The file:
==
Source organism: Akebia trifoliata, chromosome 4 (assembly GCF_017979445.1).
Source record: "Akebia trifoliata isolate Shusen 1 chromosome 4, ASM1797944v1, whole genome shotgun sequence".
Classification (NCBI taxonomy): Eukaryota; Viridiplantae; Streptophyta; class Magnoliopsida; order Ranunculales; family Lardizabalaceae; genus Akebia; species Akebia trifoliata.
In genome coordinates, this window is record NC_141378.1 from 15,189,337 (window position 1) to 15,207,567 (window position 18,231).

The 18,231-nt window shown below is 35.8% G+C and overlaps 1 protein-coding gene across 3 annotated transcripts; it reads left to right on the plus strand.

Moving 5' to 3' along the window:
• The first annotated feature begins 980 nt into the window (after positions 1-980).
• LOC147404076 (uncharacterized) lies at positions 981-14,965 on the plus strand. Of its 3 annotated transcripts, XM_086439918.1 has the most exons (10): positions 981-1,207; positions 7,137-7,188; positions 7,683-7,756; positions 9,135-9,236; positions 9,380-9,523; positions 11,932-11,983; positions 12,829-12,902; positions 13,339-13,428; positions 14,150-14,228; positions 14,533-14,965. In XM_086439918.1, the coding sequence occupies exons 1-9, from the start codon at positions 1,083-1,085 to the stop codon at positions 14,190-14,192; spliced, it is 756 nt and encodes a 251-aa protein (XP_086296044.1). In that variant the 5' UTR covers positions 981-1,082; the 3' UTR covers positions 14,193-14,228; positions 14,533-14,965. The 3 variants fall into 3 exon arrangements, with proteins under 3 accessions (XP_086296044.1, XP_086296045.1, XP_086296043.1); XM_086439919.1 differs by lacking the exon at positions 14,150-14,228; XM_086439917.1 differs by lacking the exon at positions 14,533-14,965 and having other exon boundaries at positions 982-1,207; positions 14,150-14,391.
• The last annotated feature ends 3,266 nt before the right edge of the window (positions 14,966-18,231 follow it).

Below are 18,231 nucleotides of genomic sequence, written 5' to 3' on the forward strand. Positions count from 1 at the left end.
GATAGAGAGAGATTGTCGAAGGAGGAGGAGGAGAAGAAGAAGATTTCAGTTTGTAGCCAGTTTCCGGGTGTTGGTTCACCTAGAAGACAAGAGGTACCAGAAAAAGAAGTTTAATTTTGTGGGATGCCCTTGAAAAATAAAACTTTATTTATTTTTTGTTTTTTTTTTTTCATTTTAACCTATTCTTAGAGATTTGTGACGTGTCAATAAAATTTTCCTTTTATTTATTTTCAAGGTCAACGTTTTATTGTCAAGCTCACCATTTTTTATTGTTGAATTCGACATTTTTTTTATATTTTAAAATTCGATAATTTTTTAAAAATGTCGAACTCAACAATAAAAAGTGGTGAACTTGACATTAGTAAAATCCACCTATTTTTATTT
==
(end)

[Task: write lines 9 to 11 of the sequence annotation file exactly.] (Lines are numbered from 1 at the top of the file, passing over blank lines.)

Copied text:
• The last annotated feature ends 3,266 nt before the right edge of the window (positions 14,966-18,231 follow it).

Below are 18,231 nucleotides of genomic sequence, written 5' to 3' on the forward strand. Positions count from 1 at the left end.
GATAGAGAGAGATTGTCGAAGGAGGAGGAGGAGAAGAAGAAGATTTCAGTTTGTAGCCAGTTTCCGGGTGTTGGTTCACCTAGAAGACAAGAGGTACCAGAAAAAGAAGTTTAATTTTGTGGGATGCCCTTGAAAAATAAAACTTTATTTATTTTTTGTTTTTTTTTTTTCATTTTAACCTATTCTTAGAGATTTGTGACGTGTCAATAAAATTTTCCTTTTATTTATTTTCAAGGTCAACGTTTTATTGTCAAGCTCACCATTTTTTATTGTTGAATTCGACATTTTTTTTATATTTTAAAATTCGATAATTTTTTAAAAATGTCGAACTCAACAATAAAAAGTGGTGAACTTGACATTAGTAAAATCCACCTATTTTTATTT